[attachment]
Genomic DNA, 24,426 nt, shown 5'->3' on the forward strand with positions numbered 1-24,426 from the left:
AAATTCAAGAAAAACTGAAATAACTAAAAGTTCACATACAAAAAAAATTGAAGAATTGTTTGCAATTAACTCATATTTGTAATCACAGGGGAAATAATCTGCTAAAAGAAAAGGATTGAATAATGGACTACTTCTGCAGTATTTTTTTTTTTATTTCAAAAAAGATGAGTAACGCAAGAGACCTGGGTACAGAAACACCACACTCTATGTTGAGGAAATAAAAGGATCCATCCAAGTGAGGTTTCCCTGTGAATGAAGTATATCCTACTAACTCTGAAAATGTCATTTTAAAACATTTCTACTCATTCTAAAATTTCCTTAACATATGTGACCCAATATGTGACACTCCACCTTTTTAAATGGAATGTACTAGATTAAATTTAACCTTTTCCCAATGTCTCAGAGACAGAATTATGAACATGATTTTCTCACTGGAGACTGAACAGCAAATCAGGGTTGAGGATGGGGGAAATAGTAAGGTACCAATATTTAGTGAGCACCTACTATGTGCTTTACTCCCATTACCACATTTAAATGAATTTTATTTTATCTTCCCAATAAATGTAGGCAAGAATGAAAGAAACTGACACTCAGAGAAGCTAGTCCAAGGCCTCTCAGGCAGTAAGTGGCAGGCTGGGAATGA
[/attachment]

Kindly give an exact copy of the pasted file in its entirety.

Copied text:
Genomic DNA, 24,426 nt, shown 5'->3' on the forward strand with positions numbered 1-24,426 from the left:
AAATTCAAGAAAAACTGAAATAACTAAAAGTTCACATACAAAAAAAATTGAAGAATTGTTTGCAATTAACTCATATTTGTAATCACAGGGGAAATAATCTGCTAAAAGAAAAGGATTGAATAATGGACTACTTCTGCAGTATTTTTTTTTTTATTTCAAAAAAGATGAGTAACGCAAGAGACCTGGGTACAGAAACACCACACTCTATGTTGAGGAAATAAAAGGATCCATCCAAGTGAGGTTTCCCTGTGAATGAAGTATATCCTACTAACTCTGAAAATGTCATTTTAAAACATTTCTACTCATTCTAAAATTTCCTTAACATATGTGACCCAATATGTGACACTCCACCTTTTTAAATGGAATGTACTAGATTAAATTTAACCTTTTCCCAATGTCTCAGAGACAGAATTATGAACATGATTTTCTCACTGGAGACTGAACAGCAAATCAGGGTTGAGGATGGGGGAAATAGTAAGGTACCAATATTTAGTGAGCACCTACTATGTGCTTTACTCCCATTACCACATTTAAATGAATTTTATTTTATCTTCCCAATAAATGTAGGCAAGAATGAAAGAAACTGACACTCAGAGAAGCTAGTCCAAGGCCTCTCAGGCAGTAAGTGGCAGGCTGGGAATGA